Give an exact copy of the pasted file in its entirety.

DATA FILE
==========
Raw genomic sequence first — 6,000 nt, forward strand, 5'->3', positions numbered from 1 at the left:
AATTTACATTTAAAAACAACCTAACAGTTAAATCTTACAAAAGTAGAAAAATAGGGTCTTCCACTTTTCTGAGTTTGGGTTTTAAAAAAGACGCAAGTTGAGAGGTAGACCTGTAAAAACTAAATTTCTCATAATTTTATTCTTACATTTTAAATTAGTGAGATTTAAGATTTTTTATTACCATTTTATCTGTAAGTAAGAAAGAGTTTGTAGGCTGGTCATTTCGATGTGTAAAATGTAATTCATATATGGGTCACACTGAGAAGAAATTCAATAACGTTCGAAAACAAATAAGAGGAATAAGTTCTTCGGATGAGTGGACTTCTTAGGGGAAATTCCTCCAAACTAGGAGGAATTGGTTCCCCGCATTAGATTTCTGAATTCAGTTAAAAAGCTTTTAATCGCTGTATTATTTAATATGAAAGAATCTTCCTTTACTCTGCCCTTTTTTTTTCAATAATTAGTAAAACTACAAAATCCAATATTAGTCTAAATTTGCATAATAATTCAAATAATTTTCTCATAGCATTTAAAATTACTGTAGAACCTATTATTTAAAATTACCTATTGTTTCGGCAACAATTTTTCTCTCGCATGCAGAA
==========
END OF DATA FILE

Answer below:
Raw genomic sequence first — 6,000 nt, forward strand, 5'->3', positions numbered from 1 at the left:
AATTTACATTTAAAAACAACCTAACAGTTAAATCTTACAAAAGTAGAAAAATAGGGTCTTCCACTTTTCTGAGTTTGGGTTTTAAAAAAGACGCAAGTTGAGAGGTAGACCTGTAAAAACTAAATTTCTCATAATTTTATTCTTACATTTTAAATTAGTGAGATTTAAGATTTTTTATTACCATTTTATCTGTAAGTAAGAAAGAGTTTGTAGGCTGGTCATTTCGATGTGTAAAATGTAATTCATATATGGGTCACACTGAGAAGAAATTCAATAACGTTCGAAAACAAATAAGAGGAATAAGTTCTTCGGATGAGTGGACTTCTTAGGGGAAATTCCTCCAAACTAGGAGGAATTGGTTCCCCGCATTAGATTTCTGAATTCAGTTAAAAAGCTTTTAATCGCTGTATTATTTAATATGAAAGAATCTTCCTTTACTCTGCCCTTTTTTTTTCAATAATTAGTAAAACTACAAAATCCAATATTAGTCTAAATTTGCATAATAATTCAAATAATTTTCTCATAGCATTTAAAATTACTGTAGAACCTATTATTTAAAATTACCTATTGTTTCGGCAACAATTTTTCTCTCGCATGCAGAA